Italy has already vaccinated almost 1m people against Covid-19

Almost a million people in Italy have received the vaccine against Covid-19, the latest figures published by the Health Ministry show. Up until 15 January, a total of 972,099 vaccinations are reported as having been administered to people in Italy, or 69% of the doses that had been delivered by that date.

Italy is prioritising medical workers and elderly care home residents for the vaccine and it is not yet available to the general public.

Italy's government said it was confident most of the population could be vaccinated by September, Reuters reports. Authorities stressed that vaccines would not be immediately distributed to the general population in Italy. Doctors and other health care workers have to get the first doses (some 1.4 million people) along with residents in care homes (just over 570,000 people), the Health ministry said. Those aged over 80 will be next in line, followed by those aged 60-79, and those suffering from at least one chronic disease. Vaccines will then be distributed to key workers - teachers, police, prison’s wardens.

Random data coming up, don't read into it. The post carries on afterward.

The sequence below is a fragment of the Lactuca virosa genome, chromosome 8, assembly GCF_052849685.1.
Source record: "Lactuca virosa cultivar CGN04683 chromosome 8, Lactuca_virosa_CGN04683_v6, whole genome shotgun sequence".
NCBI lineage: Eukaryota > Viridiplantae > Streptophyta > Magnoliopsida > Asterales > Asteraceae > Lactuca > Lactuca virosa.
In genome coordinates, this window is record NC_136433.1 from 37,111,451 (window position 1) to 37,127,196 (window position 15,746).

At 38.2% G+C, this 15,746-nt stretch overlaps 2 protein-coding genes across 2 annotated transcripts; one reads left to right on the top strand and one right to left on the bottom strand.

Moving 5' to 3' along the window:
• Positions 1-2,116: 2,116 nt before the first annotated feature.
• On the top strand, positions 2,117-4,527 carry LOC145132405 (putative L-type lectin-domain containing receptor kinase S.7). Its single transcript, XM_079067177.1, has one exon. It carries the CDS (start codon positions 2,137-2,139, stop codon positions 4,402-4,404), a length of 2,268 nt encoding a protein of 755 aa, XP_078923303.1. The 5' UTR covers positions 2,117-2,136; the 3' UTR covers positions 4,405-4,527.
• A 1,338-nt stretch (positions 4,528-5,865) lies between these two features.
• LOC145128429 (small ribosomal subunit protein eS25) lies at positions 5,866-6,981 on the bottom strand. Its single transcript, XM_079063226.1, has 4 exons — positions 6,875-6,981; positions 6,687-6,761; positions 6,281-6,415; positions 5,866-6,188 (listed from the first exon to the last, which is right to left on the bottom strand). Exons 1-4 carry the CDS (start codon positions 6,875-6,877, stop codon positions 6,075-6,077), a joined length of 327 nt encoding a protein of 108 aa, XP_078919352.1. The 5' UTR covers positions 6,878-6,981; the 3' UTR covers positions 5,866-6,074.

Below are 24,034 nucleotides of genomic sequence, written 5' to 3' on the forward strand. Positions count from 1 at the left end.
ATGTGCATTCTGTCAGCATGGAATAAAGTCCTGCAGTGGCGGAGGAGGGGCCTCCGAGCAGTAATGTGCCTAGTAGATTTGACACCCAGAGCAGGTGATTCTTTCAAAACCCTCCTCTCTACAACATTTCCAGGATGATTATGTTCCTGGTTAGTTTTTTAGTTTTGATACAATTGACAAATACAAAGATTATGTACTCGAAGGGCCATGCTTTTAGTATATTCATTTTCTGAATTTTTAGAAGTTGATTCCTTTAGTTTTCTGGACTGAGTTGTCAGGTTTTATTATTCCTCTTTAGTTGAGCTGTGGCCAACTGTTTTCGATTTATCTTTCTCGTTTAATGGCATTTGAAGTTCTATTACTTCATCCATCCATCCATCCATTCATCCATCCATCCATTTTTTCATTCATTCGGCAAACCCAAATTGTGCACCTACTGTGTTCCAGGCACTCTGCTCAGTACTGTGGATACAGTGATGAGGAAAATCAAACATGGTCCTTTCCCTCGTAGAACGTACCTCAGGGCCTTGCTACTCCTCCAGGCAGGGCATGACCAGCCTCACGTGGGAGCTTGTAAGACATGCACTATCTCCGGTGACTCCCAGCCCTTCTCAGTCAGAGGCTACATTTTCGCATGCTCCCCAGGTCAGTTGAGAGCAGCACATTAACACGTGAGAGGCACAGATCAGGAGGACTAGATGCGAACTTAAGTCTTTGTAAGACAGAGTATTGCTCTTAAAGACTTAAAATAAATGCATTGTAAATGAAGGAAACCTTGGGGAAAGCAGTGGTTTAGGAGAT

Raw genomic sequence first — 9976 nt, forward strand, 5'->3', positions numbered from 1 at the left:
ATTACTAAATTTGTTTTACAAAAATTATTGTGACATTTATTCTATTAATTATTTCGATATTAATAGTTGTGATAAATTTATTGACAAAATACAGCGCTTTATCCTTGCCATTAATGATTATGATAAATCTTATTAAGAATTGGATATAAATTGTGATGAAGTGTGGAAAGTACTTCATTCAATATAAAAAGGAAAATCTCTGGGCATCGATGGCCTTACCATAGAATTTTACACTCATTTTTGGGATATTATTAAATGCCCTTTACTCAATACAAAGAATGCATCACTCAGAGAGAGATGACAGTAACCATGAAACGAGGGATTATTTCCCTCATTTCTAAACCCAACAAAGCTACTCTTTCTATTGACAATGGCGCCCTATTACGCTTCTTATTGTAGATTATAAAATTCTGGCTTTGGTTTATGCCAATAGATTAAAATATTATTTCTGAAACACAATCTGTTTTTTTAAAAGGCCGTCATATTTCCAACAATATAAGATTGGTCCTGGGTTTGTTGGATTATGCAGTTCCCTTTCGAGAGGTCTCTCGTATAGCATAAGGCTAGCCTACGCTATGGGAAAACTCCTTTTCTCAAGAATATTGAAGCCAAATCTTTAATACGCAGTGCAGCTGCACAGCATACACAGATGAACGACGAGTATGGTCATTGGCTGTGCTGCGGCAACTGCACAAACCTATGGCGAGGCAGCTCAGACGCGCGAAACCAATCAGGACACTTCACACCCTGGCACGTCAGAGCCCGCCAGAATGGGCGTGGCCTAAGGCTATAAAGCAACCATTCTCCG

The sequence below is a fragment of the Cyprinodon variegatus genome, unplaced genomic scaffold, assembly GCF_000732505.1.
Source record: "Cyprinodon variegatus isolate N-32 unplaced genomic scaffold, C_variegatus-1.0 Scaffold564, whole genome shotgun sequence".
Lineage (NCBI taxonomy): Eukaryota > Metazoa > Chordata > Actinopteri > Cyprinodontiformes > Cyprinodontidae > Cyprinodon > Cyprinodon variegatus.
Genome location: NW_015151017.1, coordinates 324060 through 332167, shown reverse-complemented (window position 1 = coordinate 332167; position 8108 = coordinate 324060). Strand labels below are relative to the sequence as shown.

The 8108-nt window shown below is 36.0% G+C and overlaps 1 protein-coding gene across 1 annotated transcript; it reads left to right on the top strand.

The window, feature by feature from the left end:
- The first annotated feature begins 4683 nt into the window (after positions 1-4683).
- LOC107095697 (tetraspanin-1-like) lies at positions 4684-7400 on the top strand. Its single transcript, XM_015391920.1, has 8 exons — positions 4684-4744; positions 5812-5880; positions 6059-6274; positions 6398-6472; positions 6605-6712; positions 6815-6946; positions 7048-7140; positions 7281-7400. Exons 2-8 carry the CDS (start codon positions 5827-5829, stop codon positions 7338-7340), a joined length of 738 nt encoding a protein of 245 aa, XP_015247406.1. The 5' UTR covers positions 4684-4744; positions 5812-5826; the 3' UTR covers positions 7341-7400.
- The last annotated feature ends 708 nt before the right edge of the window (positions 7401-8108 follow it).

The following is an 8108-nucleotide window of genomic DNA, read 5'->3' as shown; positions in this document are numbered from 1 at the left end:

After that, it will be offered to the general population at walk-in centres and specially-designed kiosks.

Scientists estimate that 60-90% of a population needs to be vaccinated, possibly every year, to reach herd immunity against the coronavirus and stop future outbreaks.

Italy on Thursday reported 17,246 new COVID-19 cases, pushing total active infections to 561,380, according to the latest numbers posted by the Ministry of Health. The figures also showed that the death toll has risen to 80,848, up by 522 from the previous day.

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